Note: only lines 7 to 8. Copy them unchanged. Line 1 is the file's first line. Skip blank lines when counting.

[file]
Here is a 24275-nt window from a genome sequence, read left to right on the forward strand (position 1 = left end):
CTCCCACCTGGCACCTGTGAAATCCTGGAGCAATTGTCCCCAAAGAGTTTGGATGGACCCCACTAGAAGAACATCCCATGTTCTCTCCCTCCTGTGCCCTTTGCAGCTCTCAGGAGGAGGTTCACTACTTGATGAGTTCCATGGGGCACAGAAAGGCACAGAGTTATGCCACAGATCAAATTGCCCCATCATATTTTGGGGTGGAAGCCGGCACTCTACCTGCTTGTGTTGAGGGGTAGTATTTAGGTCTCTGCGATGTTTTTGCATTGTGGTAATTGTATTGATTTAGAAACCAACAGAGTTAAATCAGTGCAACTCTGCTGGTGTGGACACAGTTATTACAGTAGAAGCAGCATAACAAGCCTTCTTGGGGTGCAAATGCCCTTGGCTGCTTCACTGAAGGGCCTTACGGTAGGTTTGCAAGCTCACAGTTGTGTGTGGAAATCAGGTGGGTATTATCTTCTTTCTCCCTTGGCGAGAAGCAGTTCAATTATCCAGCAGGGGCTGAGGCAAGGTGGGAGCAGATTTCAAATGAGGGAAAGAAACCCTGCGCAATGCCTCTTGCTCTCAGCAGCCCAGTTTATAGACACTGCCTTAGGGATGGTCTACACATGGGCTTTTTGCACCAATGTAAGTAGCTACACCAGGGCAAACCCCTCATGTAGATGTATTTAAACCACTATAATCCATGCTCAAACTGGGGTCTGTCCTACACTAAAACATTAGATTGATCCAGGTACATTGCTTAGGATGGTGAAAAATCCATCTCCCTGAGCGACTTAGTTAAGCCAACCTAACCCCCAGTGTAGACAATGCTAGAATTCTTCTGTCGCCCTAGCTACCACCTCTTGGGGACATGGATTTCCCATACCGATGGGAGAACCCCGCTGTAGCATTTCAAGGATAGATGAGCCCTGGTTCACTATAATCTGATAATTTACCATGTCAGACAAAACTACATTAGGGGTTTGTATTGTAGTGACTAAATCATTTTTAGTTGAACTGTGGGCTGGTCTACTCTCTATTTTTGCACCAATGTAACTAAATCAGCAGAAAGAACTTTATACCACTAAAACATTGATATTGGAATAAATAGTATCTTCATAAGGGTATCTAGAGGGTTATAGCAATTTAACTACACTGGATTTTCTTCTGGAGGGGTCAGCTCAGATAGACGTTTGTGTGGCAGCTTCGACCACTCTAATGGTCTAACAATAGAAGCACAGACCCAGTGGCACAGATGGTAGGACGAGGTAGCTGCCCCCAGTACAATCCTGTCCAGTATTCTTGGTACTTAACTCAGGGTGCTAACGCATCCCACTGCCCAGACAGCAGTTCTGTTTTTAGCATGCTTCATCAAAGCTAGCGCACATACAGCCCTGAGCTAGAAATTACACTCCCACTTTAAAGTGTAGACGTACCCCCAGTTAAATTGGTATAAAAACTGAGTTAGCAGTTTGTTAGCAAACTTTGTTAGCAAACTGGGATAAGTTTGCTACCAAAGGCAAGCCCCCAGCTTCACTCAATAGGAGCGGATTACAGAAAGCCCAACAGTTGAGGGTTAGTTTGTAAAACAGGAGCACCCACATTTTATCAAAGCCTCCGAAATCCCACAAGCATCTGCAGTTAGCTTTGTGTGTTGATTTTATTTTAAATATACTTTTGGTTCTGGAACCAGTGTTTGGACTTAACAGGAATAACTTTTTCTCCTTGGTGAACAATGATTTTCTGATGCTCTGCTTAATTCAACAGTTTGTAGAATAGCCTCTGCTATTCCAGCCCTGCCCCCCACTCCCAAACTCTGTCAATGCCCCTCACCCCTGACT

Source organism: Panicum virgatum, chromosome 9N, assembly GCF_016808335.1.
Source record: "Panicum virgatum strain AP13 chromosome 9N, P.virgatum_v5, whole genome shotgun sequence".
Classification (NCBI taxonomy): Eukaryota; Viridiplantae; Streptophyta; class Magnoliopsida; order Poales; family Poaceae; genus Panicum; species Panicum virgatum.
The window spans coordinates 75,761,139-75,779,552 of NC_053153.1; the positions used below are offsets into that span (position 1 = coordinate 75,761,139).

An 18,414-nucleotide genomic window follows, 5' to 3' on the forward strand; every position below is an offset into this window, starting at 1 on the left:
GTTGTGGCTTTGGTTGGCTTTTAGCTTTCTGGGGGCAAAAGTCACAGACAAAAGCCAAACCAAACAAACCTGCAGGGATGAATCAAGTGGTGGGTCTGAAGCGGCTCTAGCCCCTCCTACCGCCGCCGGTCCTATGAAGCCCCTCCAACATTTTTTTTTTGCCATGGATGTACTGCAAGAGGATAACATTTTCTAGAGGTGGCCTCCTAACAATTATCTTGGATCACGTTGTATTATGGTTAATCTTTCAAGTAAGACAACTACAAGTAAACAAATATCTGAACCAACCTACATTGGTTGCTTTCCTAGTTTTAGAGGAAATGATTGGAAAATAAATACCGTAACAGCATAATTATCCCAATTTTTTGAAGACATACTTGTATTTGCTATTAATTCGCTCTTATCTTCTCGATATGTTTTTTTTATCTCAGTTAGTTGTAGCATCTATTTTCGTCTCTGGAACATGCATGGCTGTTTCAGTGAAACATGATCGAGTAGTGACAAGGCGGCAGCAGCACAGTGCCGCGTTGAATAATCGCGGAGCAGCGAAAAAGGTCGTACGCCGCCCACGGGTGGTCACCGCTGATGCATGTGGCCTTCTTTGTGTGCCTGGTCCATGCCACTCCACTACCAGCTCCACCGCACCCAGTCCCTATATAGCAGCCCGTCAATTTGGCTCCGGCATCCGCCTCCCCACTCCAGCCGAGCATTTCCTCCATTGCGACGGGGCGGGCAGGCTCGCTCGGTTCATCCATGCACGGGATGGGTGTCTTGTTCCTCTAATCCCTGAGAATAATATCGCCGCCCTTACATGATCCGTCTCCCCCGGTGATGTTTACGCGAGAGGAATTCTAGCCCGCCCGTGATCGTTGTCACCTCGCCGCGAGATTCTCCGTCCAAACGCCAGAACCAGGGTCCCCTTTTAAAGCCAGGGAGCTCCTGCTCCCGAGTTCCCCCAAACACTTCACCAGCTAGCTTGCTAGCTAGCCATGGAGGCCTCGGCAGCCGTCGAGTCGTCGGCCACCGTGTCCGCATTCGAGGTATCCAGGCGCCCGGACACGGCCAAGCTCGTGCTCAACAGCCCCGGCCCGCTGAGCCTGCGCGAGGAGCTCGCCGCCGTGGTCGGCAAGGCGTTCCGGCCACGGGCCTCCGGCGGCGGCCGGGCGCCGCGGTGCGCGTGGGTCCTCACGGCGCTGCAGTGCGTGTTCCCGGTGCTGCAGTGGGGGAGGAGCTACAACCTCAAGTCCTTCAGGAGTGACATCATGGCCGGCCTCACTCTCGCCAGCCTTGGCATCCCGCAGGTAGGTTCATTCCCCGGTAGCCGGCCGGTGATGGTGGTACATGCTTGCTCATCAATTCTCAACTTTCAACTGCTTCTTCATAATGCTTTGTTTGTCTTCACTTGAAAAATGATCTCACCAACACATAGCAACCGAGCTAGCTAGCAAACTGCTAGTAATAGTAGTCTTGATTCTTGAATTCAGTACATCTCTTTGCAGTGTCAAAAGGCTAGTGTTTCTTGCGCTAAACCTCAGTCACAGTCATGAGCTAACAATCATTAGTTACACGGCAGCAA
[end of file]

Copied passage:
An 18,414-nucleotide genomic window follows, 5' to 3' on the forward strand; every position below is an offset into this window, starting at 1 on the left:
GTTGTGGCTTTGGTTGGCTTTTAGCTTTCTGGGGGCAAAAGTCACAGACAAAAGCCAAACCAAACAAACCTGCAGGGATGAATCAAGTGGTGGGTCTGAAGCGGCTCTAGCCCCTCCTACCGCCGCCGGTCCTATGAAGCCCCTCCAACATTTTTTTTTTGCCATGGATGTACTGCAAGAGGATAACATTTTCTAGAGGTGGCCTCCTAACAATTATCTTGGATCACGTTGTATTATGGTTAATCTTTCAAGTAAGACAACTACAAGTAAACAAATATCTGAACCAACCTACATTGGTTGCTTTCCTAGTTTTAGAGGAAATGATTGGAAAATAAATACCGTAACAGCATAATTATCCCAATTTTTTGAAGACATACTTGTATTTGCTATTAATTCGCTCTTATCTTCTCGATATGTTTTTTTTATCTCAGTTAGTTGTAGCATCTATTTTCGTCTCTGGAACATGCATGGCTGTTTCAGTGAAACATGATCGAGTAGTGACAAGGCGGCAGCAGCACAGTGCCGCGTTGAATAATCGCGGAGCAGCGAAAAAGGTCGTACGCCGCCCACGGGTGGTCACCGCTGATGCATGTGGCCTTCTTTGTGTGCCTGGTCCATGCCACTCCACTACCAGCTCCACCGCACCCAGTCCCTATATAGCAGCCCGTCAATTTGGCTCCGGCATCCGCCTCCCCACTCCAGCCGAGCATTTCCTCCATTGCGACGGGGCGGGCAGGCTCGCTCGGTTCATCCATGCACGGGATGGGTGTCTTGTTCCTCTAATCCCTGAGAATAATATCGCCGCCCTTACATGATCCGTCTCCCCCGGTGATGTTTACGCGAGAGGAATTCTAGCCCGCCCGTGATCGTTGTCACCTCGCCGCGAGATTCTCCGTCCAAACGCCAGAACCAGGGTCCCCTTTTAAAGCCAGGGAGCTCCTGCTCCCGAGTTCCCCCAAACACTTCACCAGCTAGCTTGCTAGCTAGCCATGGAGGCCTCGGCAGCCGTCGAGTCGTCGGCCACCGTGTCCGCATTCGAGGTATCCAGGCGCCCGGACACGGCCAAGCTCGTGCTCAACAGCCCCGGCCCGCTGAGCCTGCGCGAGGAGCTCGCCGCCGTGGTCGGCAAGGCGTTCCGGCCACGGGCCTCCGGCGGCGGCCGGGCGCCGCGGTGCGCGTGGGTCCTCACGGCGCTGCAGTGCGTGTTCCCGGTGCTGCAGTGGGGGAGGAGCTACAACCTCAAGTCCTTCAGGAGTGACATCATGGCCGGCCTCACTCTCGCCAGCCTTGGCATCCCGCAGGTAGGTTCATTCCCCGGTAGCCGGCCGGTGATGGTGGTACATGCTTGCTCATCAATTCTCAACTTTCAACTGCTTCTTCATAATGCTTTGTTTGTCTTCACTTGAAAAATGATCTCACCAACACATAGCAACCGAGCTAGCTAGCAAACTGCTAGTAATAGTAGTCTTGATTCTTGAATTCAGTACATCTCTTTGCAGTGTCAAAAGGCTAGTGTTTCTTGCGCTAAACCTCAGTCACAGTCATGAGCTAACAATCATTAGTTACACGGCAGCAA